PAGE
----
The House Made of Cork

Shortlisted for the RIBA Stirling prize, Cork House is an experimental building drawing praise for its ingenious use of material and carbon neutral credentials. We look at what sets this remarkable structure apart

Designed by Matthew Barnett Howland with Dido Milne and Oliver Wilton, and developed in partnership with The Bartlett School of Architecture UCL, Cork House is a residential project quite unlike any other. Built almost entirely out of cork, the 44m2 structure has drawn praise for its inventive design and environmental impact.

Image courtesy of Ricky Jones

The building features solid structural cork walls and roof made from prefabricated cork blocks. These, along with the engineered timber used in the structure, are carbon negative as they are made using waste cork from the forestry and cork stopper industries.  As a result, the structure “emits next to zero carbon”, according to the Stirling Prize jury report.

Image courtesy of Matthew Barnett Howland

While cork provides strong environmental credentials, its use has also drawn praise for its aesthetic benefits. “Internally, the biophilic elements such as the exposed cork and oak flooring captures the light and creates a wonderfully tranquil sensory experience,” said the jury.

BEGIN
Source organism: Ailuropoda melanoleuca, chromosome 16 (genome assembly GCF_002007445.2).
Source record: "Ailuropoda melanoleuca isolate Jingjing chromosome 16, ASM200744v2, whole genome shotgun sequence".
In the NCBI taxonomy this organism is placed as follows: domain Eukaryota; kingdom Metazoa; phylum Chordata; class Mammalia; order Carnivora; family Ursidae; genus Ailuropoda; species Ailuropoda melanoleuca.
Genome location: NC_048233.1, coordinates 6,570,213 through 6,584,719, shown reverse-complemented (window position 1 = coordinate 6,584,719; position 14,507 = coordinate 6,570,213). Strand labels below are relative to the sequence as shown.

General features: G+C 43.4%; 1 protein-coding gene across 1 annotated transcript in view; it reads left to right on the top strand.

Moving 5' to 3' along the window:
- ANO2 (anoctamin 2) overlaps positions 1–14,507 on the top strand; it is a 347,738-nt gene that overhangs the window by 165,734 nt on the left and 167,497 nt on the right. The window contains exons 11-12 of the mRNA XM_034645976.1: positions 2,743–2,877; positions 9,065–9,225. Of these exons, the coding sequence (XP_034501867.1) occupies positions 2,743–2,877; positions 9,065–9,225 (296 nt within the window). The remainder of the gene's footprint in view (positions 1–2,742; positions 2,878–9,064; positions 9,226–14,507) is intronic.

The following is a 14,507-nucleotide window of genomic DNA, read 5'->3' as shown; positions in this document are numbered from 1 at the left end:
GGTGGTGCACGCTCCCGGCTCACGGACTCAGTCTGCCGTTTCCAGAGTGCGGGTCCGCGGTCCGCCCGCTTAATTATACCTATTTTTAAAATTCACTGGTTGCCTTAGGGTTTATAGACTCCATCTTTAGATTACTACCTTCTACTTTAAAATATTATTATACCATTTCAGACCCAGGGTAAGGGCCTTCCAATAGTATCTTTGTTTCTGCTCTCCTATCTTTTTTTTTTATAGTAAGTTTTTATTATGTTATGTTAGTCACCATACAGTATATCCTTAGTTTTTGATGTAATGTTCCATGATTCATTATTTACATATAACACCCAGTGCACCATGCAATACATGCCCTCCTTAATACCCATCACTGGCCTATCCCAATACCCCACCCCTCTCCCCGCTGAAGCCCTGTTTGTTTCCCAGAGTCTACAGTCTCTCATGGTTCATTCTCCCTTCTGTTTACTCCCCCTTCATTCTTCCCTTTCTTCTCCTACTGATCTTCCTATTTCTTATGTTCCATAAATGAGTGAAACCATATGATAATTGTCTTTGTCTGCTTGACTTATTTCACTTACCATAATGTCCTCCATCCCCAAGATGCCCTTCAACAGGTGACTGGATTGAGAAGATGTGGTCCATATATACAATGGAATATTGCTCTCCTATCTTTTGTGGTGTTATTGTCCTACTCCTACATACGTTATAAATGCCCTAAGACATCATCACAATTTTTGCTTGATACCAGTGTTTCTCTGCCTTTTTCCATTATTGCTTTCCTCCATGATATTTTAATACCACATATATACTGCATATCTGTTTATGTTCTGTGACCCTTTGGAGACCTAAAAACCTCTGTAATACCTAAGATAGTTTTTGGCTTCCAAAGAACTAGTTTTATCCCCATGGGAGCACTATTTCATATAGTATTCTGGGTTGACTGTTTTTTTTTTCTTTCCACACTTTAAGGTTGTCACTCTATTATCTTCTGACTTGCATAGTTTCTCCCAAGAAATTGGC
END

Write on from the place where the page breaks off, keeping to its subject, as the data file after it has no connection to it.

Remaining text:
Image courtesy of Magnus Dennis

The jury has also praised the project for its “ease of assembly”. The use of cork blocks enabled the structure to be built by hand, and can be disassembled just as simply, making the material’s re-use extremely simple.

Image courtesy of Alex de Rijke

The material choice and design are also designed to respect the surroundings, which comprise a wooded environment next to a 19th century Grade II listed mill house. “An incredible feat by the architects to achieve such a delicately intriguing home that sits humbly amongst its surroundings, is sustainably sound and can be easily assembled,” said the jury.

Image courtesy of Ricky Jones

Most notable about the structure, however, is how novel it is – and yet how impactful it may prove to future designs. “As sustainability becomes integral to all construction, this development pushes us further to look beyond the requirements and aspire to really integrate ourselves with nature,” said the jury. “This is a truly well thought through, carefully researched project that has created a home that inspires those that are lucky enough to visit. A noble, momentous model to aspire to.”

Image courtesy of Ricky Jones

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